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Central bank cuts growth forecast

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Published : 2014-07-10 21:10
Updated : 2014-07-10 21:33

South Korea’s central bank on Thursday cut its growth projections for the country’s economy this year to 3.8 percent from its initial forecast of 4.0 percent, and left interest rates unchanged for the 14th straight month.

The Bank of Korea also lowered its 2015 growth outlook to 4 percent from 4.2 percent and adjusted down its inflation outlook to 1.9 percent from 2.1 percent.

The BOK’s downward outlook came amid growing concerns over whether the level of growth in Asia’s fourth-largest economy was sustainable.

The economy grew 0.9 percent during each of the previous two quarters as shipments of technology and petrochemical products fueled exports, but recent indicators show the economy lost much of its luster in the April-June quarter in the wake of the April 16 Sewol ferry disaster.

“Despite exports having maintained their buoyancy we appraise economic growth to have slowed somewhat, as domestic demand has slackened due largely to the impact of the Sewol ferry accident,” BOK Gov. Lee Ju-yeol told reporters after its monetary policy committee meeting Thursday.
Bank of Korea Gov. Lee Ju-yeol (Yonhap)

Also, growing concerns among exporters about weakening price competitiveness driven by a strong local currency led the BOK to change its economic outlook, Lee said.

Since the nomination of Choi Kyung-hwan, a three-term ruling party lawmaker, to the top Finance Ministry post on June 13, market watchers have speculated that the BOK may cut the base rate in line with his plan to prop up sluggish domestic demand and the housing market.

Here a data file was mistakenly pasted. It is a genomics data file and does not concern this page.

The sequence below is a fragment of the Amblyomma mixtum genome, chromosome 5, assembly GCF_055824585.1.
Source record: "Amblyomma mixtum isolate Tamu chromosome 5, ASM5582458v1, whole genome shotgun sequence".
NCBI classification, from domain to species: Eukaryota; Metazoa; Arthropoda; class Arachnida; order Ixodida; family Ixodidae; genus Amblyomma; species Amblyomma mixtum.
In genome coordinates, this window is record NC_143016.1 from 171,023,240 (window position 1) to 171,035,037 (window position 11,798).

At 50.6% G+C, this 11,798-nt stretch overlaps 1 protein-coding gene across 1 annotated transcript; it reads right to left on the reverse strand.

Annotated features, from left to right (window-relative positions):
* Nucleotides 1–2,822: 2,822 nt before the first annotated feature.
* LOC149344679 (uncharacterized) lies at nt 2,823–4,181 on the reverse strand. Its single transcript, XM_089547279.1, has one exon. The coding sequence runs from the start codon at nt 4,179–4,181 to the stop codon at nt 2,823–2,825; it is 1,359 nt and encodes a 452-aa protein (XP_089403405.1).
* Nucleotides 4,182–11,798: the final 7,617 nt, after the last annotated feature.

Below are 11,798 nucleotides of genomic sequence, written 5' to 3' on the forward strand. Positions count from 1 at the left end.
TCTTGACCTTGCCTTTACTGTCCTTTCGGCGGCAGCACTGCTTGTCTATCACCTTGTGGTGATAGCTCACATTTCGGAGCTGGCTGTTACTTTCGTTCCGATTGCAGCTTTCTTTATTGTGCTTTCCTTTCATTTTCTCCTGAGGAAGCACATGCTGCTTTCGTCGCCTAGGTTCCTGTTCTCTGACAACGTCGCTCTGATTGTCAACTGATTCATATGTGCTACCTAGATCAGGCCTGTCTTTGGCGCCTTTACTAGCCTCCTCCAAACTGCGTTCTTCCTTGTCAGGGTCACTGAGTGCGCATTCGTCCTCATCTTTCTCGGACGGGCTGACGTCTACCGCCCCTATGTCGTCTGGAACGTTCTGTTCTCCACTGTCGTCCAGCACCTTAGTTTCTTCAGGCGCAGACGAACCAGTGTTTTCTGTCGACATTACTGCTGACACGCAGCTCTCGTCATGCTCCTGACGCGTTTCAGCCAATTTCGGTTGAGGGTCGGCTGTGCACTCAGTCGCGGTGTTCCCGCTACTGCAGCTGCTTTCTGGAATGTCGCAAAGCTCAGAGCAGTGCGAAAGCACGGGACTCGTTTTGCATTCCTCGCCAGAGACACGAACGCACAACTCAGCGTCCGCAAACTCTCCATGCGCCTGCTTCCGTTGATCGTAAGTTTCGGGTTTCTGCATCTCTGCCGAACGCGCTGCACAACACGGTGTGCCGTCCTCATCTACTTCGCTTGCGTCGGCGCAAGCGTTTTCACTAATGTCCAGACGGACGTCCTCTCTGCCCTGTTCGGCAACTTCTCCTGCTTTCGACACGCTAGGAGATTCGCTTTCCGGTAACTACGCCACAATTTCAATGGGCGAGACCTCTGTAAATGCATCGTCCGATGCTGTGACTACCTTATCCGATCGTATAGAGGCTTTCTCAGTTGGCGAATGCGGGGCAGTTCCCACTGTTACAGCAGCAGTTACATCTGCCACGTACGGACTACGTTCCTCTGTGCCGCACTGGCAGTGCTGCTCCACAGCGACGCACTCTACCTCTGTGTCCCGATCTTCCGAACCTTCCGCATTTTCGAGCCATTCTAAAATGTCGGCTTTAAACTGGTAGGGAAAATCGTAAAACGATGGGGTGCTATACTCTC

Despite the expectations, the central bank’s monetary committee kept Thursday its policy interest rate unchanged at 2.50 percent, but one of the seven board members voted against the move, Lee told reporters without elaboration.

Lee said while external risks have eased, the effect of the ferry disaster on domestic demand is lasting longer than expected, adding that the committee views the downside risks as being bigger than the upside risks.

The BOK chief, however, retained his view from the last month’s new conference that the present base rate level is “accommodative” to the current economic situation.

Inflation still remains well below the central bank’s target band of 2.5 to 3.5 percent but is rising slowly. In June, consumer price inflation reached a 19-month high of 1.7 percent, the BOK said. Lee noted that the committee expects inflation to gradually pick up, but “price pressures are expected to be weaker than expected.”

Meanwhile, the central bank on Thursday froze the policy interest rate at 2.5 percent for the 14th straight month as expected, shrugging off a minority voice that forecast a rate cut as the confirmation of a pro-growth finance minister nominee is underway.

The BOK governor said growth slightly weakened despite firm exports as domestic demand fell due largely to the Sewol ferry disaster in April that left more than 300 dead or missing.

By Oh Kyu-wook and news reports
(596story@heraldcorp.com)

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